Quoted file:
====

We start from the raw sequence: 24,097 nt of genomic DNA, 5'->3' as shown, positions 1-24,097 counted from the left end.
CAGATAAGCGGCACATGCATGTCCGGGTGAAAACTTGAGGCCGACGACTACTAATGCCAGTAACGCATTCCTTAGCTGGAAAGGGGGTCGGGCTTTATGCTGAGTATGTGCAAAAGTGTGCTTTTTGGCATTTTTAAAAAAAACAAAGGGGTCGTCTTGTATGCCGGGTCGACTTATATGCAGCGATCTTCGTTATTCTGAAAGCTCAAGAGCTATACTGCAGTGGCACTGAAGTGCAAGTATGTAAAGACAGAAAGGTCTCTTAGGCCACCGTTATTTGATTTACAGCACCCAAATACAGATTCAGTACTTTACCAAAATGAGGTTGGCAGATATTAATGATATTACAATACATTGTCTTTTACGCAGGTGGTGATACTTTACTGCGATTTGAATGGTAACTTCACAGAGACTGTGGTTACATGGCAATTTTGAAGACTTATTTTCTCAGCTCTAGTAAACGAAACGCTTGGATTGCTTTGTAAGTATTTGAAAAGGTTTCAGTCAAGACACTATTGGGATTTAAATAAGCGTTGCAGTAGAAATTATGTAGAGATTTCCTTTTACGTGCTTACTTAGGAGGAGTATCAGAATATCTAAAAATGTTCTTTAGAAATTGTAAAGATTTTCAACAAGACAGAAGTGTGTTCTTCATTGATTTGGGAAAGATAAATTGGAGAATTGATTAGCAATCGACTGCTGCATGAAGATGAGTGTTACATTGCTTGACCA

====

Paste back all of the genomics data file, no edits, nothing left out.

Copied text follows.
We start from the raw sequence: 24,097 nt of genomic DNA, 5'->3' as shown, positions 1-24,097 counted from the left end.
CAGATAAGCGGCACATGCATGTCCGGGTGAAAACTTGAGGCCGACGACTACTAATGCCAGTAACGCATTCCTTAGCTGGAAAGGGGGTCGGGCTTTATGCTGAGTATGTGCAAAAGTGTGCTTTTTGGCATTTTTAAAAAAAACAAAGGGGTCGTCTTGTATGCCGGGTCGACTTATATGCAGCGATCTTCGTTATTCTGAAAGCTCAAGAGCTATACTGCAGTGGCACTGAAGTGCAAGTATGTAAAGACAGAAAGGTCTCTTAGGCCACCGTTATTTGATTTACAGCACCCAAATACAGATTCAGTACTTTACCAAAATGAGGTTGGCAGATATTAATGATATTACAATACATTGTCTTTTACGCAGGTGGTGATACTTTACTGCGATTTGAATGGTAACTTCACAGAGACTGTGGTTACATGGCAATTTTGAAGACTTATTTTCTCAGCTCTAGTAAACGAAACGCTTGGATTGCTTTGTAAGTATTTGAAAAGGTTTCAGTCAAGACACTATTGGGATTTAAATAAGCGTTGCAGTAGAAATTATGTAGAGATTTCCTTTTACGTGCTTACTTAGGAGGAGTATCAGAATATCTAAAAATGTTCTTTAGAAATTGTAAAGATTTTCAACAAGACAGAAGTGTGTTCTTCATTGATTTGGGAAAGATAAATTGGAGAATTGATTAGCAATCGACTGCTGCATGAAGATGAGTGTTACATTGCTTGACCA